Some observations about global climate change from Lord Monckton:
1. For the last seven years global temperatures have been cooling at the rate equivalent to 2.1degrees C/century.
2. Observed increases in CO2 concentrations in the atmosphere is well below the IPCC estimate for this time period – if the current trend continues, CO2 concentrations will be app. 575 ppm by 2100 as opposed to the IPCC’s 836 ppm – a difference of 32%. This despite continued increases in emissions.
3. There is compelling evidence that much of the warming that did occur in the 20th century was due to solar activities. During the period 1645-1715 the sun was less active than it had been for the past 10,000 years. Then the sun increased its activities for some 300 years until, during the 70 years 1925-1995, the sun was as active as at anytime during the past 11,400 years – peaking in 1960. The International Astronomical Union (2004) concluded that the sun, not CO2, was responsible for warming patterns seen over the last 25- years and that solar activity was now likely to decline. Other studies suggest that the sun caused 68% of the warming that occurred in the twentieth century, which ended in 1998.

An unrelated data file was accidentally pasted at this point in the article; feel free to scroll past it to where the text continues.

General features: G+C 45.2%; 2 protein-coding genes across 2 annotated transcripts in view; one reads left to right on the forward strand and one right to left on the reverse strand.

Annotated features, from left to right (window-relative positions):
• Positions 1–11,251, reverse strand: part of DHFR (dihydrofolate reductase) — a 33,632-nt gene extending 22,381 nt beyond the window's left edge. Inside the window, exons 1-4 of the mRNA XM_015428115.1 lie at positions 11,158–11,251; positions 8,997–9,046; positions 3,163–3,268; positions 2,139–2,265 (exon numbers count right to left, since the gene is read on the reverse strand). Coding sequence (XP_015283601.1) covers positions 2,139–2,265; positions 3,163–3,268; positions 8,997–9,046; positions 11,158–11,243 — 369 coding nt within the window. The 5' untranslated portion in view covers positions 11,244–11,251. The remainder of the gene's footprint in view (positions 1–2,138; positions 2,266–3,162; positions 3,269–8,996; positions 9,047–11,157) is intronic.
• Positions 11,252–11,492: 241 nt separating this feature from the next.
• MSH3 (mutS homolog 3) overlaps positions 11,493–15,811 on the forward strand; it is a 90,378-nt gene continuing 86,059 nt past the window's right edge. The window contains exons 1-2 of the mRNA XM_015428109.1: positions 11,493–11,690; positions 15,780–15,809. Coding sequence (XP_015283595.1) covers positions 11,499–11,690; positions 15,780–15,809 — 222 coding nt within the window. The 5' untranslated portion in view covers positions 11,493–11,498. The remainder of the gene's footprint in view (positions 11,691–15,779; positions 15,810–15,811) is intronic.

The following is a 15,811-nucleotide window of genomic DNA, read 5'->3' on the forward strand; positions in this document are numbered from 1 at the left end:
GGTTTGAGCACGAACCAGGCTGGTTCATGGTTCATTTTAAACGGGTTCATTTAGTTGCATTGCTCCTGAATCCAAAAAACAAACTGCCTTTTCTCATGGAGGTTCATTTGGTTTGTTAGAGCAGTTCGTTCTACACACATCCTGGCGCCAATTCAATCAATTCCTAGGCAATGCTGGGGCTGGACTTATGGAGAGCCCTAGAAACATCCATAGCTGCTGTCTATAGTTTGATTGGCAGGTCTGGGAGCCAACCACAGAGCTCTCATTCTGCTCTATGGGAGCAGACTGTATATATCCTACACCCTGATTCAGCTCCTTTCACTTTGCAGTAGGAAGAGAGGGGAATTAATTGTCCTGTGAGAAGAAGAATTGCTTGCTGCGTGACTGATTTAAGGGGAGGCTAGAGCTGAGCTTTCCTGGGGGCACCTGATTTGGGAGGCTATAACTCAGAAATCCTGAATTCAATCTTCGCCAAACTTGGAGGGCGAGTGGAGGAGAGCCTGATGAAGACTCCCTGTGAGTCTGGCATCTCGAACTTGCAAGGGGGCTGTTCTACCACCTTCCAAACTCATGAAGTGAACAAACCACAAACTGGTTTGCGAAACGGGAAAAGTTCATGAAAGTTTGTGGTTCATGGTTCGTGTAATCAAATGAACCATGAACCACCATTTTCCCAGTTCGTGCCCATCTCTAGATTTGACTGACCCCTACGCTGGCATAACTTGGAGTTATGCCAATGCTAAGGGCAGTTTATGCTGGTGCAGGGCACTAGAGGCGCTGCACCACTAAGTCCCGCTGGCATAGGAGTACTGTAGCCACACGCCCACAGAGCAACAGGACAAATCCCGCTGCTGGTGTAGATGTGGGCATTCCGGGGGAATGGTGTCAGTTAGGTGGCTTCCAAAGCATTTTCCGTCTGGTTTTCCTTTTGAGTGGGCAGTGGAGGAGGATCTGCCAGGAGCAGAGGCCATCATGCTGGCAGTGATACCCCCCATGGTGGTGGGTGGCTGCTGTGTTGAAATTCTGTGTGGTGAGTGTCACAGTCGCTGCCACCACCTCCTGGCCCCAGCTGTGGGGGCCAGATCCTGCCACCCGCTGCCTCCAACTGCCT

4. Sea ice in the arctic winter shows little real change over the last thirty years – any changes are well within patterns of natural variability over time. The arctic was in fact warmer in the late 1930’s and early 1940’s than it is now.
5. In the Antarctic sea ice reached a record high in 2007 – and again shows little change in winter levels over a thirty year period.
6. Glaciers have been melting slowly since 1800-1820 – no acceleration of the trend since this time has been observed.
7. Northern hemisphere snow cover, on which 40% of the world’s population depends for water, reached a record high in 2007/8.
8. Global temperatures were warmer by some 7C than the present throughout most of the past half billion years; 5C warmer in each of the last four interglacial periods; 2-3 degrees warmer than in most of the last 10,000 years and 1-3C warmer in the medieval warm period.